Fuck you with a rocket-powered chainsaw rusty from the tears of your victims and their families.
Sunday, at 8:32 AM, I lost my baby girl. She drifted off to sleep in my arms, it was right. It was the least I could do for her as she died. She’d been there for me for twelve short years, fluffy tail awag and head held high. She went down fighting you till the last breath she took, right up until the vet said “She’s gone.”
You have systematically been working your way through my family and the people I love. You have taken from me both my grandfathers, my aunt, and my Sadie baby. You almost took my grandma. You might still claim my father’s sister. And you have taken countless others.
You have left us with halves of things. My family is unwhole. I have a cousin but no auntie. A grandma with no grandpa. A friend with no father. A bed with no dog. Words cannot say how deep my hatred for you runs. Feelings cannot express the insane amount of sadness I feel, and resentment I have towards you. You know what?
When you come for me too, I will fight you. And you will lose. I will beat you.
For my baby.
I love you, Sadie. And I miss you already. I never thought I would have to beg you to eat, or to walk. I miss your friendly little smile, and your happy dance when I brought out your leash. I will miss your companionship on garbage nights when I walk the cans to the curb alone, in the mornings after breakfast when I would take you for walks, and every other time of day. I miss the way you laid down in bed, how you would always stick one leg off of it because that’s how I sit on the couch. I will miss you when I put on clothes and still see your shedded fur. I miss your soft ears and your curvy tail, your bright eyes and nonstop barking if so much as a butterfly looks at you funny. I will miss the way you listened, or pretended to. I will miss the way you protect me from those evil, tall, boy-type creatures. And I will never find another dog like you.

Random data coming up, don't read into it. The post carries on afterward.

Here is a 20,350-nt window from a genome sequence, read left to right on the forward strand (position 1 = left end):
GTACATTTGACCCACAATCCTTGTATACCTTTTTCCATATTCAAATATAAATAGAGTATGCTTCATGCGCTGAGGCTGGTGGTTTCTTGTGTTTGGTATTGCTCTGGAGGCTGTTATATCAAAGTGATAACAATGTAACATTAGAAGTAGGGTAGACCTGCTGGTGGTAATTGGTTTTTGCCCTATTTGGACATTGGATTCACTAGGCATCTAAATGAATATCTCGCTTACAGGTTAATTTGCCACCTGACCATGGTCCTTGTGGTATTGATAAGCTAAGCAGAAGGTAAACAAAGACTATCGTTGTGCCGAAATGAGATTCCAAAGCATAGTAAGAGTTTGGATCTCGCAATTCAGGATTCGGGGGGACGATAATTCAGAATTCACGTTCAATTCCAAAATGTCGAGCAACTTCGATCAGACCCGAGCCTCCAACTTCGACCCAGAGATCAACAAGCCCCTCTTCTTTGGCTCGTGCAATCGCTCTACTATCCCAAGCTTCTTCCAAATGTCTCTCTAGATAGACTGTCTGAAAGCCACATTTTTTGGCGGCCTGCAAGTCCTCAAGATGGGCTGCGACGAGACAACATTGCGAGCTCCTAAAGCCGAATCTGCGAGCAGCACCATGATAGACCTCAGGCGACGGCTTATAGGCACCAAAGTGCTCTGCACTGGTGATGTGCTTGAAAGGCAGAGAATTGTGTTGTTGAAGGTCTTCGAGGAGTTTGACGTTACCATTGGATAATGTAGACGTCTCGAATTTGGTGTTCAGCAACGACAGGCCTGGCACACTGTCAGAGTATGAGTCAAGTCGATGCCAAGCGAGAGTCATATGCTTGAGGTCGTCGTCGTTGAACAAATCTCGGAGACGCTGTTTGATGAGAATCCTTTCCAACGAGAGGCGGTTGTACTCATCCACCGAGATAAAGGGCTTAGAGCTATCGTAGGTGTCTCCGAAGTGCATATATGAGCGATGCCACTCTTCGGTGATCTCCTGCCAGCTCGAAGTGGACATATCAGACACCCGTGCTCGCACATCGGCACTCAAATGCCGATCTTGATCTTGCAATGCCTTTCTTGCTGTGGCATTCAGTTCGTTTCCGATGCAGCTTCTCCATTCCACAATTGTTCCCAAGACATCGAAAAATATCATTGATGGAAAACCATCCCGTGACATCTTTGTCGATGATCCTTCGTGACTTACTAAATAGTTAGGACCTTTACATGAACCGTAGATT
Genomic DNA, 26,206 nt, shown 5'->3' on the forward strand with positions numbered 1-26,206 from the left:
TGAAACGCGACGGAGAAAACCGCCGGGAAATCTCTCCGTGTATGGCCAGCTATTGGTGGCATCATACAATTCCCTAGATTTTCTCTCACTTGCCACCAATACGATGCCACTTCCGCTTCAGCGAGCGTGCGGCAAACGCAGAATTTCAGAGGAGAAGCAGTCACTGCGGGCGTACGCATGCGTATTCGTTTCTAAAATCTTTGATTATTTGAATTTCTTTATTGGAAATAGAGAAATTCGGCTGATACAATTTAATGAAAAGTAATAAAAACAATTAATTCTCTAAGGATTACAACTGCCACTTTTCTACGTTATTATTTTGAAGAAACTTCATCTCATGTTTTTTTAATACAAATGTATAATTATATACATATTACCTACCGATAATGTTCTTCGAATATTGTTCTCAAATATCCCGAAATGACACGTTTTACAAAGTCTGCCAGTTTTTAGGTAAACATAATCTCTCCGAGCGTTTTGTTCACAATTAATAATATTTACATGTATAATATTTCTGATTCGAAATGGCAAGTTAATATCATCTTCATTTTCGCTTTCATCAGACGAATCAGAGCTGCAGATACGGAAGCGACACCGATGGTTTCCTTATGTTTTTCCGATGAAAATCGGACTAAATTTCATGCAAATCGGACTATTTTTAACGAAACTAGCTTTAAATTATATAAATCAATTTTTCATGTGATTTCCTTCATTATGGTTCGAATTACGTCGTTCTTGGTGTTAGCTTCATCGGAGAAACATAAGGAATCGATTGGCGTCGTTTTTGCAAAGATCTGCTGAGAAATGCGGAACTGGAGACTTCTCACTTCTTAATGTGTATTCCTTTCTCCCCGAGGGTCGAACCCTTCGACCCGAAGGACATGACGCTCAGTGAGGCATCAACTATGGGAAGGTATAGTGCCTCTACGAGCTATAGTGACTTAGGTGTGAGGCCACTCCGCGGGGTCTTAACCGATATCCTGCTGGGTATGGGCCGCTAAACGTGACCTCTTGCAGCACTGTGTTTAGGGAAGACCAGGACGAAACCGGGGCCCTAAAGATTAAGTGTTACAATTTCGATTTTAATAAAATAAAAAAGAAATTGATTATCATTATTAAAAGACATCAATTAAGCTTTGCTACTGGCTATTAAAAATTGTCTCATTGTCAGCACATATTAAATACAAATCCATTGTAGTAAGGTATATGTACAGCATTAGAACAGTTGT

You are my baby, no matter how old you were.
In a way, I’m glad I was there when you died. It did thoroughly shatter what remained of my childhood illusion of what “putting to sleep” meant. Now I know for certain that putting to sleep does not mean putting a sleeping pet on a magic platform, giving them a halo and wings, and sending them up to heaven. But it does mean seeing you calm and at peace, releasing all your worldly burdens and pain and going to a better place, wherever it is. I think your heaven is somewhere you can see in color, where there are cookies hidden everywhere for you to find, a whole cloud made completely out of squeaky bone plushies just like yours that can rain bones on you whenever you feel lonely or miss us, and beds everywhere for you to flop down on wherever you want. Maybe all my other pets will come visit you. (In that case, please don’t eat Snitch. He was a good hamster and shouldn’t have to die twice.)
I miss you, baby. And I will for a long time. But maybe, someday, I’ll see you again. And I’ll see you running and wagging and barking the way you did before cancer hit you.